Republican leaders split while CPAC prepares to unite around Trump

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Progressives say he isn’t going far enough. Moderates in border districts worry he’s going too far. And Republicans see a clear line of attack. When it comes to immigration policy, Joe Biden can’t win.

“This is sad and I’m sorry this happened. Rep. Newman’s daughter is transgender,” tweeted Rep. Adam Kinzinger (R-Ill.), who noted that “this garbage must end” in order to restore the GOP. Greene’s decision to antagonize Newman “represents the hate and fame driven politics of self-promotion at all evil costs,” he wrote.

All of this is unfolding as Republicans were looking to move past the Cheney and Greene drama that consumed the party this month, when the GOP was forced to decide the fates of both GOP women. McCarthy maneuvered the party to stand by both: Cheney would keep her leadership post following an effort by conservatives to oust her, and Republicans wouldn’t kick Greene off her committees — though Democrats ultimately voted to do so.

But conservatives are now reviving their attacks on Cheney after this week’s press conference. The comments about Trump, while hardly new for Cheney, show how the party’s fissures can rip apart at any moment.

Rep. Andy Biggs (R-Ariz.), chair of the ultra-conservative House Freedom Caucus, says he still wants Cheney to resign from leadership after he was asked about her latest remarks.

“I don’t think it was appropriate at all,” Biggs told POLITICO. “It is consistent with the pattern she’s shown the last four weeks where she is basically dissing the vast majority of Republicans … I think she’s not reading and understanding where the Republican Party is at right now.” Biggs warned that if Cheney continues to criticize Trump publicly, the party could “go through the whole same rigmarole again” in challenging her role in leadership.

Rep. Jim Jordan (R-Ohio), another close Trump ally, also tweeted after the Cheney-McCarthy presser: “President Trump is the leader of the Republican Party.”

Primary contests could be the next battlefield between the GOP’s warring factions. Last month, Florida Rep. Matt Gaetz, who has positioned himself as Trump’s enforcer within the party, flew all the way to Wyoming to campaign against Cheney. Patching in Donald Trump Jr. through a speaker phone, he criticized Cheney’s leadership, called for a “change at the top” and even mocked her father’s shooting skills.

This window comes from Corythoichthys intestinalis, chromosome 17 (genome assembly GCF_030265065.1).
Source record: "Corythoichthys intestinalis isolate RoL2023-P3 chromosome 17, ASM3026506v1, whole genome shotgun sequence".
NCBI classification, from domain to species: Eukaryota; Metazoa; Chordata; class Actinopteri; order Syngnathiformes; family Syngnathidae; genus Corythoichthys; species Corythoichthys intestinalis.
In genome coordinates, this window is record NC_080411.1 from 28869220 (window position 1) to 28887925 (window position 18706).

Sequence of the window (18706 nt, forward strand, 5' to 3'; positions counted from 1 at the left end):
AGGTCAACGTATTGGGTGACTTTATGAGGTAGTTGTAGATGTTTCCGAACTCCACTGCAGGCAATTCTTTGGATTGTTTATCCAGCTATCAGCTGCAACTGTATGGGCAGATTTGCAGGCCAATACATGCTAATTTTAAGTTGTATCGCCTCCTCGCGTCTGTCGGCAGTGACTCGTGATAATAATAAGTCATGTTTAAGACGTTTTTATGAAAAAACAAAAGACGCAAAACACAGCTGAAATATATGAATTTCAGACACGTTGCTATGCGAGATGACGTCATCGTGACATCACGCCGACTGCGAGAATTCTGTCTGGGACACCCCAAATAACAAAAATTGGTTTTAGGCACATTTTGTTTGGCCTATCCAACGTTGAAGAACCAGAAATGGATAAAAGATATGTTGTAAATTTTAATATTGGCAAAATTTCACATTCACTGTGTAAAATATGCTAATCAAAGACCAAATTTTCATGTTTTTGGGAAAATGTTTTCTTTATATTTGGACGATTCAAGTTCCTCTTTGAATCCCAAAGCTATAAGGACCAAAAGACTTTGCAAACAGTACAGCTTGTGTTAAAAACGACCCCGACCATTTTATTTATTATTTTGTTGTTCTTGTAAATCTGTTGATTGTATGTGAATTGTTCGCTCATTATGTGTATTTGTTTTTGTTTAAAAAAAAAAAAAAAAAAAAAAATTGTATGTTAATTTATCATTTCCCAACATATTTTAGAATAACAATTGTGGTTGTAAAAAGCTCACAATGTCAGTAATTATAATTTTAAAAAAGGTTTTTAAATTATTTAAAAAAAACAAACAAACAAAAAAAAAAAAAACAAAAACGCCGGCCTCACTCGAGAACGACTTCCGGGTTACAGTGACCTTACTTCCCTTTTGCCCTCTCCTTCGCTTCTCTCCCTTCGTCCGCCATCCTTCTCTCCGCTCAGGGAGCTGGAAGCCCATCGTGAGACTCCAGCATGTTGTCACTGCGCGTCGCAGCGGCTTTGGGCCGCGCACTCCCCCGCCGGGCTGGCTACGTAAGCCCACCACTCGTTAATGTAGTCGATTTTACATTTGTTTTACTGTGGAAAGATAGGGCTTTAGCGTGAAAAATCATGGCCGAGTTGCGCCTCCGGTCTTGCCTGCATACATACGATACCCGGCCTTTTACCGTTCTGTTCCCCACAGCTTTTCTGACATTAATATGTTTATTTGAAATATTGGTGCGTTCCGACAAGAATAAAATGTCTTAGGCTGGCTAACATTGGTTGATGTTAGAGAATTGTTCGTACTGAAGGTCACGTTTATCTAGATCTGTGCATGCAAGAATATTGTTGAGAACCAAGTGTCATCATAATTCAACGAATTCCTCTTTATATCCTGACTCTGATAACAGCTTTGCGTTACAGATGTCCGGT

Then in early February, after McCarthy defended his deputy in a closed-door conference meeting, Gaetz sought to shift the responsibility for Cheney’s apostasy to the GOP leader.

“Kevin put it all on the line for Liz. Every House Republican knows it,” he tweeted on Feb. 7.

While Cheney’s fiercest critics haven’t changed their minds, neither have her defenders.

“I have a tremendous amount of respect for Congresswoman Cheney,” said Rep. Peter Meijer (R-Mich.), the only GOP freshman who voted to impeach Trump. When asked about the revived Cheney criticism, Meijer replied: “Our conference already held a meeting and discussed this very subject. Asked and answered.”

Pro-Trump primary challenges, especially in critical swing districts, could imperil the House GOP’s efforts to win back the majority. And the targeting of Cheney in particular could put McCarthy in a bind — forcing him to choose between a member of his own leadership team, whom he vouched for, and the Trump wing of the party, whom he can’t afford to alienate.

McCarthy dodged repeated questions from POLITICO on Thursday about Cheney, while allies insisted they have a good working relationship. But he did touch on the topic during an interview on Fox News, saying “the idea a Republican would join cancel culture is wrong” when asked about her latest comments on Trump.

“I’ve got to bring people together,” McCarthy later added. “Yes, we’ve gone through a rocky time, but we’ve done that before.”

But at least one leader has vowed to jump to Cheney’s defense: McConnell indicated during a POLITICO interview this month that he might get involved in her reelection campaign.

Rep. Dan Crenshaw (R-Texas), however, argued that the split in the party between the anti- and pro-Trump forces shouldn’t be so cut and dry: “Why do I have to choose?”

He also said it’s OK for Cheney and McCarthy to have different views on Trump. And to anyone in the conference who has a problem with that?

“Man up,” Crenshaw said.





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